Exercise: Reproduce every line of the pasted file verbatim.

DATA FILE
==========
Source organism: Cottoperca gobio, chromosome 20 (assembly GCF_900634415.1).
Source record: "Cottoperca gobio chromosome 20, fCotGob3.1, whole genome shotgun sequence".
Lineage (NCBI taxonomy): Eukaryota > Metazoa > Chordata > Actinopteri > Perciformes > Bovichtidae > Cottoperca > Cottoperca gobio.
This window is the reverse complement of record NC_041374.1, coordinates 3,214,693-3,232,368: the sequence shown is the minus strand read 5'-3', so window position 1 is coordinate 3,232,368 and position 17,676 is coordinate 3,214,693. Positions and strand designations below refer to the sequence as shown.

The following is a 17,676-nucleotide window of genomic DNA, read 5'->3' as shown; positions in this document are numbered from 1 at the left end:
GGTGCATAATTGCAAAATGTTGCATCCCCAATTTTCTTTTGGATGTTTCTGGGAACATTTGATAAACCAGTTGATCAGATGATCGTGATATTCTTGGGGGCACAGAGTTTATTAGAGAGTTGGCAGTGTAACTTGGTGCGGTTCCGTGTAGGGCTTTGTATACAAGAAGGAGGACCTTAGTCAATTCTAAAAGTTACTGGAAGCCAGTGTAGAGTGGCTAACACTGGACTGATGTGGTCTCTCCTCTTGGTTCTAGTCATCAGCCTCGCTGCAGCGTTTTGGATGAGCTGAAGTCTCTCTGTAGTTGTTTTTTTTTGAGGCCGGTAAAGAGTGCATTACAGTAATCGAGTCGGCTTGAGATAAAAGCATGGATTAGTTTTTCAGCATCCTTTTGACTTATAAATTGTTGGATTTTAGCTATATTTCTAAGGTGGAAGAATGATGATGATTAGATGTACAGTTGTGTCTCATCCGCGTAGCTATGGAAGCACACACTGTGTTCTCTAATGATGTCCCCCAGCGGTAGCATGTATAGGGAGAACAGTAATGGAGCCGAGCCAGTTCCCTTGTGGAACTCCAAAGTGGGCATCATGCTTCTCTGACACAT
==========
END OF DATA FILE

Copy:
Source organism: Cottoperca gobio, chromosome 20 (assembly GCF_900634415.1).
Source record: "Cottoperca gobio chromosome 20, fCotGob3.1, whole genome shotgun sequence".
Lineage (NCBI taxonomy): Eukaryota > Metazoa > Chordata > Actinopteri > Perciformes > Bovichtidae > Cottoperca > Cottoperca gobio.
This window is the reverse complement of record NC_041374.1, coordinates 3,214,693-3,232,368: the sequence shown is the minus strand read 5'-3', so window position 1 is coordinate 3,232,368 and position 17,676 is coordinate 3,214,693. Positions and strand designations below refer to the sequence as shown.

The following is a 17,676-nucleotide window of genomic DNA, read 5'->3' as shown; positions in this document are numbered from 1 at the left end:
GGTGCATAATTGCAAAATGTTGCATCCCCAATTTTCTTTTGGATGTTTCTGGGAACATTTGATAAACCAGTTGATCAGATGATCGTGATATTCTTGGGGGCACAGAGTTTATTAGAGAGTTGGCAGTGTAACTTGGTGCGGTTCCGTGTAGGGCTTTGTATACAAGAAGGAGGACCTTAGTCAATTCTAAAAGTTACTGGAAGCCAGTGTAGAGTGGCTAACACTGGACTGATGTGGTCTCTCCTCTTGGTTCTAGTCATCAGCCTCGCTGCAGCGTTTTGGATGAGCTGAAGTCTCTCTGTAGTTGTTTTTTTTTGAGGCCGGTAAAGAGTGCATTACAGTAATCGAGTCGGCTTGAGATAAAAGCATGGATTAGTTTTTCAGCATCCTTTTGACTTATAAATTGTTGGATTTTAGCTATATTTCTAAGGTGGAAGAATGATGATGATTAGATGTACAGTTGTGTCTCATCCGCGTAGCTATGGAAGCACACACTGTGTTCTCTAATGATGTCCCCCAGCGGTAGCATGTATAGGGAGAACAGTAATGGAGCCGAGCCAGTTCCCTTGTGGAACTCCAAAGTGGGCATCATGCTTCTCTGACACAT